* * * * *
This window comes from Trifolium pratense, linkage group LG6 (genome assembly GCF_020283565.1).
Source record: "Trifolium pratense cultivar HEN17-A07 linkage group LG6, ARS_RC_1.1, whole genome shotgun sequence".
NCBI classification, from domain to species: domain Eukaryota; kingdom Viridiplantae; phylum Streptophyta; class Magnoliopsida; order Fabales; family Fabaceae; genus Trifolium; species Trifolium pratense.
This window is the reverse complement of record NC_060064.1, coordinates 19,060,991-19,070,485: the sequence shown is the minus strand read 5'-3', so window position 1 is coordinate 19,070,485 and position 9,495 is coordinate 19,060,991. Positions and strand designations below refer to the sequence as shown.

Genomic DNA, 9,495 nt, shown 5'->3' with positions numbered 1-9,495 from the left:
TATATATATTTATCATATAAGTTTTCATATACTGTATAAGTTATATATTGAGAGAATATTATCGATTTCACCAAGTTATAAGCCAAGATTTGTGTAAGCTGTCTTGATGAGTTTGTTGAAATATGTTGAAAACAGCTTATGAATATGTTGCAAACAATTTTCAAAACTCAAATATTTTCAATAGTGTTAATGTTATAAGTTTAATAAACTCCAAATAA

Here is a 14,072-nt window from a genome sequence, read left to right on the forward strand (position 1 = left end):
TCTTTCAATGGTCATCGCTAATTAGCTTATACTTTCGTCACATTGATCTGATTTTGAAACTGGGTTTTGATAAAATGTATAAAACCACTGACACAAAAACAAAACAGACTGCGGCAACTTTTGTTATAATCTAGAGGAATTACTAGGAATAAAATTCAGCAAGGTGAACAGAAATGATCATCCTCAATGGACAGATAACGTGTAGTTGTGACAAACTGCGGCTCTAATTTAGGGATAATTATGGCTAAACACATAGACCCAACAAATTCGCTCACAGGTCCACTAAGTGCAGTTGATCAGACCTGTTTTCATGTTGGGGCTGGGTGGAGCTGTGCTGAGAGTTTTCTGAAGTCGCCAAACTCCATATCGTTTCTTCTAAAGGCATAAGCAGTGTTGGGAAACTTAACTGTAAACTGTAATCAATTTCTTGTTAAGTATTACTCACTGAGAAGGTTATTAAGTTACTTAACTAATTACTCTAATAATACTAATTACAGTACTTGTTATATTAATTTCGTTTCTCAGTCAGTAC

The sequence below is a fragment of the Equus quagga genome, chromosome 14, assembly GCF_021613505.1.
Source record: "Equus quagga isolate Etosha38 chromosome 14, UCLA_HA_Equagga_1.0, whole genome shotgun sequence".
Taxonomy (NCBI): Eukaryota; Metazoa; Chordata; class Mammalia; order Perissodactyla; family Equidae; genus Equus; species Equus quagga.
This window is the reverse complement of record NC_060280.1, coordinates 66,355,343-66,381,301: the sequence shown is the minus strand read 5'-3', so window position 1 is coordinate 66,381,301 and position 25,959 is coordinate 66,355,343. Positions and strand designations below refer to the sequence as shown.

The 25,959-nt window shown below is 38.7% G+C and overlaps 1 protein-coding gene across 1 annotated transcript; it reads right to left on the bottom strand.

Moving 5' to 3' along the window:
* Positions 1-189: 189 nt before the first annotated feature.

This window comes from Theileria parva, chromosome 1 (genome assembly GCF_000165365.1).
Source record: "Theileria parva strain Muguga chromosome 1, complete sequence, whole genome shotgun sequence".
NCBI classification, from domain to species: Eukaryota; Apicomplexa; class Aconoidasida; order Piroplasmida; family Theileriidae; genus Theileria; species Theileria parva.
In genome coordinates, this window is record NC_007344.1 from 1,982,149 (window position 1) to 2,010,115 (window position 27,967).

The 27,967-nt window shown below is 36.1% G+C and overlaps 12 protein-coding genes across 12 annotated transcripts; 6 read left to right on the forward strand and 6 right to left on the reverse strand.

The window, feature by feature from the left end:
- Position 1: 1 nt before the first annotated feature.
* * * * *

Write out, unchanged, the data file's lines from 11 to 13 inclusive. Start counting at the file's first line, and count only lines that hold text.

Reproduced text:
Taxonomy (NCBI): Eukaryota; Metazoa; Chordata; class Mammalia; order Perissodactyla; family Equidae; genus Equus; species Equus quagga.
This window is the reverse complement of record NC_060280.1, coordinates 66,355,343-66,381,301: the sequence shown is the minus strand read 5'-3', so window position 1 is coordinate 66,381,301 and position 25,959 is coordinate 66,355,343. Positions and strand designations below refer to the sequence as shown.

The 25,959-nt window shown below is 38.7% G+C and overlaps 1 protein-coding gene across 1 annotated transcript; it reads right to left on the bottom strand.